As an independent writer and book author for more than thirty years, I have written for a wide range of publications, including The New York Times, The Wall Street Journal, National Geographic, The Washington Post, Newsweek, USA Today, The Jewish Week, Ladies Home Journal, Ms., Parents, and many others. I’ve been a contributing editor for U.S. News and World Report as well as for Psychology Today. I’m currently a contributing editor and the book columnist for The Psychotherapy Networker.

The broad range of subjects I’ve covered through the years include Jewish history, culture, and literature; psychology, health, parenting, and family life; literature and fiction; travel and culture; personal essays and memoir; office life and retirement issues.

My memoir, After Great Pain: A New Life Emerges (1992, Summit Books/Simon and Schuster) was listed as a New York Times “Notable Book of the Year” and one of USA Today’s ten best non-fiction books of the year. My first book, Hunting the Headhunter: A Woman’s Guide, was published by Simon & Schuster in 1988. I am also the co-author, with psychologist Scott Wexler of, Is It You or Is It Me: Why Couples Play the Blame Game (HarperCollins 1998).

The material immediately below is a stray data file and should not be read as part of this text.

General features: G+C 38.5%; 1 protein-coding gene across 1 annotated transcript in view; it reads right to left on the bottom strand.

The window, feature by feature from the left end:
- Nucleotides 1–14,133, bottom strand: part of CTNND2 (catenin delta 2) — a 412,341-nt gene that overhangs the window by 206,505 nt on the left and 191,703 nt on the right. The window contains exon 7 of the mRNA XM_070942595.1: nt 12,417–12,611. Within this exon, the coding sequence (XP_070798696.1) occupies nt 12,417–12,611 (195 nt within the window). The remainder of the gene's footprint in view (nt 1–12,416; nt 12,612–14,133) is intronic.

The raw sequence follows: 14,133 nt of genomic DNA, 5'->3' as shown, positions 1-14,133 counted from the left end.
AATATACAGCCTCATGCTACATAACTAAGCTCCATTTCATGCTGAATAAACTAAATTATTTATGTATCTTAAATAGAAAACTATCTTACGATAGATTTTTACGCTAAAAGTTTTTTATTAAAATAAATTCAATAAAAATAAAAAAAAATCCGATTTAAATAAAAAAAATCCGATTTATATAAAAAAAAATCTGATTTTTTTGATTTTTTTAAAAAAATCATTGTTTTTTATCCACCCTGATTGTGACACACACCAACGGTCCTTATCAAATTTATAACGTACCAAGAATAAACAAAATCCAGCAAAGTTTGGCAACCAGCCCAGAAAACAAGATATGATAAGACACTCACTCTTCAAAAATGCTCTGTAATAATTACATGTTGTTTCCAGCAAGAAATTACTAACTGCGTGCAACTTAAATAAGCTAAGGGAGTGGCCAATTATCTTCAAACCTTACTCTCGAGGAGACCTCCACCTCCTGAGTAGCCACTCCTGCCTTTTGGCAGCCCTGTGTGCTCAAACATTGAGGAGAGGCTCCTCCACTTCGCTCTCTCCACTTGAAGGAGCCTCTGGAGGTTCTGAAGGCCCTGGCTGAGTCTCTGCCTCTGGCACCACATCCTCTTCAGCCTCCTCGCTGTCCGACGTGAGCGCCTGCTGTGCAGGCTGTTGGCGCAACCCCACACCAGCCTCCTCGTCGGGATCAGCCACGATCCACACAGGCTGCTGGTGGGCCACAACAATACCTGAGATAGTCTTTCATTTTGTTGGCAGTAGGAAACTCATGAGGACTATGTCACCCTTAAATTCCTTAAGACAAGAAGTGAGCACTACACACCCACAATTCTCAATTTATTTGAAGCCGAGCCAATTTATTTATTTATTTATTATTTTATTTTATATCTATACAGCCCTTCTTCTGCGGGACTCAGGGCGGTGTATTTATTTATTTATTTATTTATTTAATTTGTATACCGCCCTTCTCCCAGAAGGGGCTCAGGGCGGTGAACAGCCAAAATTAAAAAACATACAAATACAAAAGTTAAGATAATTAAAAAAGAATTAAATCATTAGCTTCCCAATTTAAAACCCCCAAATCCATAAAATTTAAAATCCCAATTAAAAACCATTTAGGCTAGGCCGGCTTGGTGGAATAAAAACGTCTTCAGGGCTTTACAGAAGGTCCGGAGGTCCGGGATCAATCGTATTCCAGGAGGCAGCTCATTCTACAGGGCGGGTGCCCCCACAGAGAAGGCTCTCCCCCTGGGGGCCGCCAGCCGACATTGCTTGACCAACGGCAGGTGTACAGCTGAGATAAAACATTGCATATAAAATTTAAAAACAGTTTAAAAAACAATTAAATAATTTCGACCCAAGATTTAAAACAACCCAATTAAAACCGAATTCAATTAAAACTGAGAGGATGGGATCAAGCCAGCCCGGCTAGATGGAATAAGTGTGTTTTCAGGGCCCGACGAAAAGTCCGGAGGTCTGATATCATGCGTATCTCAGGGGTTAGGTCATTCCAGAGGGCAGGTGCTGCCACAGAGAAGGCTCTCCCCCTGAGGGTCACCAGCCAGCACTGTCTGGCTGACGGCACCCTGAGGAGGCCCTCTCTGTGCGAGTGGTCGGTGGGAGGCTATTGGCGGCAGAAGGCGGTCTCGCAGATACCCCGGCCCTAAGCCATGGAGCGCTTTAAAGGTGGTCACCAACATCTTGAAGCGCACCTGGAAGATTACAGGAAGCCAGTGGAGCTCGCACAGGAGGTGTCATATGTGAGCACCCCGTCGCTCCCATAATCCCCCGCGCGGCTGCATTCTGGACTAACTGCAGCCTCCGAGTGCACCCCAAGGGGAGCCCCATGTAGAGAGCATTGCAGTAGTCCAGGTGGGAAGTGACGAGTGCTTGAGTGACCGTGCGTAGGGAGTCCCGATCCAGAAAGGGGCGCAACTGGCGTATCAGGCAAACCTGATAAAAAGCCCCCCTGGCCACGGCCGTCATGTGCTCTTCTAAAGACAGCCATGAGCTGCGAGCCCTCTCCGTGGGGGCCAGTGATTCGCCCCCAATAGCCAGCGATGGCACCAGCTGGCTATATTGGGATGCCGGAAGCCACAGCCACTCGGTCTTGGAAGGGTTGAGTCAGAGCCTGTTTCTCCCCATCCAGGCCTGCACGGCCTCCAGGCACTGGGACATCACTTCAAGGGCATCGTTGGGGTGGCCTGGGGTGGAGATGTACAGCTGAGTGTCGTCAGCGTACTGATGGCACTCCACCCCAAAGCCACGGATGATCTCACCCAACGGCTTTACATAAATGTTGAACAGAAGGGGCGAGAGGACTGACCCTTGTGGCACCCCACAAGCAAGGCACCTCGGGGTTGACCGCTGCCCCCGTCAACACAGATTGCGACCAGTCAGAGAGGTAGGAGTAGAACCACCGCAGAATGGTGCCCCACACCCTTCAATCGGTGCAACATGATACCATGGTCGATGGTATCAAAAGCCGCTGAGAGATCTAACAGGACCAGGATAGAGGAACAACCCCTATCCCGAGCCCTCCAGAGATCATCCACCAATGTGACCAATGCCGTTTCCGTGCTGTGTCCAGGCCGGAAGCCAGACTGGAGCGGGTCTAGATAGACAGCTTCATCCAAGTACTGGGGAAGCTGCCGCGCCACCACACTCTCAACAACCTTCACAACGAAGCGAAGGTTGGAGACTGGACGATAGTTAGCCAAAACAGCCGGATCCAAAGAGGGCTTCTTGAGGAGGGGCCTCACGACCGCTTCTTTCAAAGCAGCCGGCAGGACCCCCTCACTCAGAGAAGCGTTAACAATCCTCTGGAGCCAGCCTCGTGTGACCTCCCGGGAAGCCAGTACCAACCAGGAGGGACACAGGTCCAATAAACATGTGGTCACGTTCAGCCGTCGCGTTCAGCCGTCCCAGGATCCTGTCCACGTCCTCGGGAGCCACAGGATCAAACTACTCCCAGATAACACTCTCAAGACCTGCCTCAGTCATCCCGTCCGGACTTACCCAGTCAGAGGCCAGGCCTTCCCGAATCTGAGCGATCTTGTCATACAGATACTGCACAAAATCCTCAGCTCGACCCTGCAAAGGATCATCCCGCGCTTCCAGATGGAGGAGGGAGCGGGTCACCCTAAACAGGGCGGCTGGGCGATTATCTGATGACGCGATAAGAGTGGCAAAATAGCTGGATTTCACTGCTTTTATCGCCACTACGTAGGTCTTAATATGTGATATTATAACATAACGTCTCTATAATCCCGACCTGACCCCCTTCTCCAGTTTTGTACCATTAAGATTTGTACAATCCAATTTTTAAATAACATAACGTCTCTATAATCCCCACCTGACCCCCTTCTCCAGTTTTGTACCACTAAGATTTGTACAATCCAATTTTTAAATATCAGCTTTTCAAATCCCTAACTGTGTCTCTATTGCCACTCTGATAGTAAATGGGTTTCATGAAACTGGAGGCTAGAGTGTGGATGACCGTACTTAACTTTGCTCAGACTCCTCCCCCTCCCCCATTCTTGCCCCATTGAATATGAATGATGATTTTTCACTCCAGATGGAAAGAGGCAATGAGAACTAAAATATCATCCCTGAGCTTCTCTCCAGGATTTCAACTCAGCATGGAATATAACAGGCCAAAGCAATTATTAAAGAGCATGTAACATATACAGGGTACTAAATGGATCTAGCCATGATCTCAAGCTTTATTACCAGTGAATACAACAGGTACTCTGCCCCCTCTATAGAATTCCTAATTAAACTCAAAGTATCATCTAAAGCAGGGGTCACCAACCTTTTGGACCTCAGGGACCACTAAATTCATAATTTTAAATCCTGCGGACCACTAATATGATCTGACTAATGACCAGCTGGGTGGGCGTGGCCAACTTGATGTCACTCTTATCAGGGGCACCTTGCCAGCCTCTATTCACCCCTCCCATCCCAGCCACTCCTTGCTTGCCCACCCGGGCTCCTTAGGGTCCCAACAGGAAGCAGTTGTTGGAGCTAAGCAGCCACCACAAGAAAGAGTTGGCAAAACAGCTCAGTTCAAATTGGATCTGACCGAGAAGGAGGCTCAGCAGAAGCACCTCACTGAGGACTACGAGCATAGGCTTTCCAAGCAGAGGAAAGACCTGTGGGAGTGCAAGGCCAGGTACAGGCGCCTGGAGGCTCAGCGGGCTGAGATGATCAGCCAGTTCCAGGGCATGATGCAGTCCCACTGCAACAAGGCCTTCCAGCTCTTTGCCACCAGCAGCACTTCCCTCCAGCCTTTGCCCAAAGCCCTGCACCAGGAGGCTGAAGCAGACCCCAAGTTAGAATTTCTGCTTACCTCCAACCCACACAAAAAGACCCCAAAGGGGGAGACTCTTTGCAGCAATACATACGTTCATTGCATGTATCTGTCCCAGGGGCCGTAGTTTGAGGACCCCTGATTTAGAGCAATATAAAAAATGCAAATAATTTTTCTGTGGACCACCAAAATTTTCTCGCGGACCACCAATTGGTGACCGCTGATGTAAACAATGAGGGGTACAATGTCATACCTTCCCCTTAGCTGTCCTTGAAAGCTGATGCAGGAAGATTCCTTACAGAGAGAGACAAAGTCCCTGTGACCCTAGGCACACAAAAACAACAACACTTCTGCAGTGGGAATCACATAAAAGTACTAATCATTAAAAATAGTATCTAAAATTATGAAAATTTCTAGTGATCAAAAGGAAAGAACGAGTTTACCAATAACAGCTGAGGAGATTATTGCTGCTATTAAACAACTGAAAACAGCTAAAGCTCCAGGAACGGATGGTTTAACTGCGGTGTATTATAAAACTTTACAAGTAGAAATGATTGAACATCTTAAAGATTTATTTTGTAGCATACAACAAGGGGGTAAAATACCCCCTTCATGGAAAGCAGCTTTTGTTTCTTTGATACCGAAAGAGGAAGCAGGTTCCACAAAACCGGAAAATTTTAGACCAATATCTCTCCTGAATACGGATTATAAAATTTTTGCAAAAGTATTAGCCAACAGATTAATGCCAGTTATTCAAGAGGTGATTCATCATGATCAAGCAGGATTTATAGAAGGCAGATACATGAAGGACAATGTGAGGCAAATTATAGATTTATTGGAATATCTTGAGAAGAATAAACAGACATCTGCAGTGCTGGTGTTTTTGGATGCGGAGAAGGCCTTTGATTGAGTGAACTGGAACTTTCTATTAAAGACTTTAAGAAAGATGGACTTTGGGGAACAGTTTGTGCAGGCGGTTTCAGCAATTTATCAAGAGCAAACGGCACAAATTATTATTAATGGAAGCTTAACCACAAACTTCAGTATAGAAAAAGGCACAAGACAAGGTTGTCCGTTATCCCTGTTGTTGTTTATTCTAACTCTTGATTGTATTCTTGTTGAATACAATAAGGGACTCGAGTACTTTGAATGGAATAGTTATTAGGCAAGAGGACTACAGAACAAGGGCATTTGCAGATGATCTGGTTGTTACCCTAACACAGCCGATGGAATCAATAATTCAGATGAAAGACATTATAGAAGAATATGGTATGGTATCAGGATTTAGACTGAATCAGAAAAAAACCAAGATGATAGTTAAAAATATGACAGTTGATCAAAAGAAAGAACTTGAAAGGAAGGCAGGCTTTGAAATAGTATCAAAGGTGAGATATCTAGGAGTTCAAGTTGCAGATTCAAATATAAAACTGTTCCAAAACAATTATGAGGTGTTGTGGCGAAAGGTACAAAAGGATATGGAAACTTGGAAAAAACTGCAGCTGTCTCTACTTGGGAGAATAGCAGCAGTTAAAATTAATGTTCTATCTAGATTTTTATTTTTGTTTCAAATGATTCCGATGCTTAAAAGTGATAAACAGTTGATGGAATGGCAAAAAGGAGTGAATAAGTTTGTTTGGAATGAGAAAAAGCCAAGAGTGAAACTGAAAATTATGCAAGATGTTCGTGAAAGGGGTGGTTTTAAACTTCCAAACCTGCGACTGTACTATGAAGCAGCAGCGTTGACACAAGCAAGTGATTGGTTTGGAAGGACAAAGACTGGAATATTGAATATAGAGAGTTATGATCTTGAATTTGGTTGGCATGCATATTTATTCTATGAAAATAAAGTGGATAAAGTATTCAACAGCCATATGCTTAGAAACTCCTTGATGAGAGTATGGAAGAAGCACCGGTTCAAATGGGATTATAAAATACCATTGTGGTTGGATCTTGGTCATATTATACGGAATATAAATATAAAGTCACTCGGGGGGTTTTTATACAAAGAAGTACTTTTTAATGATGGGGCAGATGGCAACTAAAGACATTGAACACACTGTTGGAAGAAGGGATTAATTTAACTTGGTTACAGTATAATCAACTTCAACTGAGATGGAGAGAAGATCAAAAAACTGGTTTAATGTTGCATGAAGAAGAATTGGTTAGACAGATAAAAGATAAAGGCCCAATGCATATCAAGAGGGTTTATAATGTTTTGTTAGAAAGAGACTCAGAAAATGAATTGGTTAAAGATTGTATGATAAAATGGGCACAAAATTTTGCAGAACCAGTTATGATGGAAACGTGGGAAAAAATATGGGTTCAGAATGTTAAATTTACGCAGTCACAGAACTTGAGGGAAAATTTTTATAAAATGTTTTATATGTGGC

I’m also on the faculty of the Temple Emanu-El Skirball Center in New York, where I have taught courses on Philip Roth, Jewish humor, Yiddish literature, and themes of faith and doubt in Jewish literature.

Born in Baltimore, Maryland, I received my undergraduate degree from Harvard College (1974) and have an M.A. from Johns Hopkins University (1975). I live in New York City, with my husband Philip Barnett.